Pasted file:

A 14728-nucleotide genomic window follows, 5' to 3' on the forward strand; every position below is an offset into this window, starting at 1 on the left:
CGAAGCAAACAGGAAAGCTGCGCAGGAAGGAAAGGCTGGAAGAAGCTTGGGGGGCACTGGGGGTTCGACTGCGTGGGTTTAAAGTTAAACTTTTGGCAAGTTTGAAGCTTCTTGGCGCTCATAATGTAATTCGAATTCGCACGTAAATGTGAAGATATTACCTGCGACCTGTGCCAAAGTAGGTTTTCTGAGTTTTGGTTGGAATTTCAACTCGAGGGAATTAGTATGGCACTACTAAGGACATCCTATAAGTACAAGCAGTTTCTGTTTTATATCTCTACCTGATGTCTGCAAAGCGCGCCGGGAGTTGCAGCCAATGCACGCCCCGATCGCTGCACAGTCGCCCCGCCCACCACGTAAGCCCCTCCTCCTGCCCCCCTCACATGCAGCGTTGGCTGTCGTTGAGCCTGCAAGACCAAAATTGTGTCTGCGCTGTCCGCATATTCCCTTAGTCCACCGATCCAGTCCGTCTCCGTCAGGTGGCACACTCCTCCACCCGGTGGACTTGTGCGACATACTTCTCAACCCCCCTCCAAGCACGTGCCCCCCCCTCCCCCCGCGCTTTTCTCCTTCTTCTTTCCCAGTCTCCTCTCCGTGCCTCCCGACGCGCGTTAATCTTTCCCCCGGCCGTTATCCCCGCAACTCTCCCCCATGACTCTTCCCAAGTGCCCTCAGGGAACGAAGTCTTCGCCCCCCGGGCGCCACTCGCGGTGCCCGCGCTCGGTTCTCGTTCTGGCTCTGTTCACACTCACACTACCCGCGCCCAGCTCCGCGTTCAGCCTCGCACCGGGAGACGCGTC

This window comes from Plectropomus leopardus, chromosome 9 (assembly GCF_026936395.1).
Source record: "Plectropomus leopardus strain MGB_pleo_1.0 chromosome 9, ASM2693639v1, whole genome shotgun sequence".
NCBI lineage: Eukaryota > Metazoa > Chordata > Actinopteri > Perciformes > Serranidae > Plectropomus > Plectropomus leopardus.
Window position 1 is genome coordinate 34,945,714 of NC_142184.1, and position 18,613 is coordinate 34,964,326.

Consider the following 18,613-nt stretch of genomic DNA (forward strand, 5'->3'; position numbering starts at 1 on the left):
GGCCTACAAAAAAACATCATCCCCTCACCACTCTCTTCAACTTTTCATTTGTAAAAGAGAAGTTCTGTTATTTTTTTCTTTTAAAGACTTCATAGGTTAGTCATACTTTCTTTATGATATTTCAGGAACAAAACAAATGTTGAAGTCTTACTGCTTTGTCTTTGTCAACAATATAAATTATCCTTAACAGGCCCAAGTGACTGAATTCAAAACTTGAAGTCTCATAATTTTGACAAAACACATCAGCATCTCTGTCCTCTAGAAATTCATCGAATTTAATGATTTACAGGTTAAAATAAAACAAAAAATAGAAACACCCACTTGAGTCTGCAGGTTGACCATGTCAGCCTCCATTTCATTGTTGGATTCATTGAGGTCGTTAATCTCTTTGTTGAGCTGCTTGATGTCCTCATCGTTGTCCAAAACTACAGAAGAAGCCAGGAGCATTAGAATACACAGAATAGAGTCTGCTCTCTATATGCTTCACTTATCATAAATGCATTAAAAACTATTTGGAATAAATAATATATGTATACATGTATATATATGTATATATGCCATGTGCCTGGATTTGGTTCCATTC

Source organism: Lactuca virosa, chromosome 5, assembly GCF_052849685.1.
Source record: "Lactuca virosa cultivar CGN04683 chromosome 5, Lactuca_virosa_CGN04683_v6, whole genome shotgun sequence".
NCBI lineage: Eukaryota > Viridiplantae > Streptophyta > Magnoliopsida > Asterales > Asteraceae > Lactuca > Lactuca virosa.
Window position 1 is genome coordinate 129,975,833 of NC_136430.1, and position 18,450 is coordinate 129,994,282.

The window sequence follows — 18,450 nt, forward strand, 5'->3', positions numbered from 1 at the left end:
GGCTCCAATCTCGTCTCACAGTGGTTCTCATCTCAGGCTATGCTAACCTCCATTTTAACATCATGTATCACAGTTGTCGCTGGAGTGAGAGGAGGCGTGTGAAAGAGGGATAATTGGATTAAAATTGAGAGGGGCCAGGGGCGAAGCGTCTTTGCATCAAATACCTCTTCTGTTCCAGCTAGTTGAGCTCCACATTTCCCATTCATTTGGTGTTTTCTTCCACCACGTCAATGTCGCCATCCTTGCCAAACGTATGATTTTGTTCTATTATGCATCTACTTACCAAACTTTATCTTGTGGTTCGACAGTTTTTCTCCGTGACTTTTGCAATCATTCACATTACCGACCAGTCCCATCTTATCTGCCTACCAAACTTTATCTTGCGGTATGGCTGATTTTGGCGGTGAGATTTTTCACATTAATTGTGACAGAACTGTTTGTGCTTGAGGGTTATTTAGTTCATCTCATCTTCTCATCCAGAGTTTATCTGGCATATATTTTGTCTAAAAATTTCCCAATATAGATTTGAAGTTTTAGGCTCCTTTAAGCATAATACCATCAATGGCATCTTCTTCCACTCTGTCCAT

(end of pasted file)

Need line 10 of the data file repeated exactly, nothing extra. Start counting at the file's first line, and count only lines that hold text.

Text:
Source record: "Lactuca virosa cultivar CGN04683 chromosome 5, Lactuca_virosa_CGN04683_v6, whole genome shotgun sequence".